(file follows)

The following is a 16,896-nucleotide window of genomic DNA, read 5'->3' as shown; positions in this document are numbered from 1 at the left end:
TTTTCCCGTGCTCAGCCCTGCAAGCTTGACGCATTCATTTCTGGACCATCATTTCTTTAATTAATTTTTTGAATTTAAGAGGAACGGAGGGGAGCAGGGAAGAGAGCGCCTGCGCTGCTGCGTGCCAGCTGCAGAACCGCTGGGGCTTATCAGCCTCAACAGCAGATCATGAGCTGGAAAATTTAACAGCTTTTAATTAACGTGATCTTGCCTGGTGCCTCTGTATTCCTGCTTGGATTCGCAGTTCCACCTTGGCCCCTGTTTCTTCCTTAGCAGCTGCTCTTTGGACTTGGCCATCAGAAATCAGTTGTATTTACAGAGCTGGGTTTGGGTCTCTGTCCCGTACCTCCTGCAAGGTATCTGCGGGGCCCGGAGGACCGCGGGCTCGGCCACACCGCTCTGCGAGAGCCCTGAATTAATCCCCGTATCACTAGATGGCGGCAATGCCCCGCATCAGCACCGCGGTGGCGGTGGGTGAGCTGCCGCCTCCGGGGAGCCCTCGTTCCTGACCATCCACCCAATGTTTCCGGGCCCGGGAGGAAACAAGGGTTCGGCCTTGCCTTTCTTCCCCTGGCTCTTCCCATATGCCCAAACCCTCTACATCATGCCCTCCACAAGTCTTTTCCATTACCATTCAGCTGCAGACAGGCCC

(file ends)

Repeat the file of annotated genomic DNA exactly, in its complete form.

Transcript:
The following is a 16,896-nucleotide window of genomic DNA, read 5'->3' as shown; positions in this document are numbered from 1 at the left end:
TTTTCCCGTGCTCAGCCCTGCAAGCTTGACGCATTCATTTCTGGACCATCATTTCTTTAATTAATTTTTTGAATTTAAGAGGAACGGAGGGGAGCAGGGAAGAGAGCGCCTGCGCTGCTGCGTGCCAGCTGCAGAACCGCTGGGGCTTATCAGCCTCAACAGCAGATCATGAGCTGGAAAATTTAACAGCTTTTAATTAACGTGATCTTGCCTGGTGCCTCTGTATTCCTGCTTGGATTCGCAGTTCCACCTTGGCCCCTGTTTCTTCCTTAGCAGCTGCTCTTTGGACTTGGCCATCAGAAATCAGTTGTATTTACAGAGCTGGGTTTGGGTCTCTGTCCCGTACCTCCTGCAAGGTATCTGCGGGGCCCGGAGGACCGCGGGCTCGGCCACACCGCTCTGCGAGAGCCCTGAATTAATCCCCGTATCACTAGATGGCGGCAATGCCCCGCATCAGCACCGCGGTGGCGGTGGGTGAGCTGCCGCCTCCGGGGAGCCCTCGTTCCTGACCATCCACCCAATGTTTCCGGGCCCGGGAGGAAACAAGGGTTCGGCCTTGCCTTTCTTCCCCTGGCTCTTCCCATATGCCCAAACCCTCTACATCATGCCCTCCACAAGTCTTTTCCATTACCATTCAGCTGCAGACAGGCCC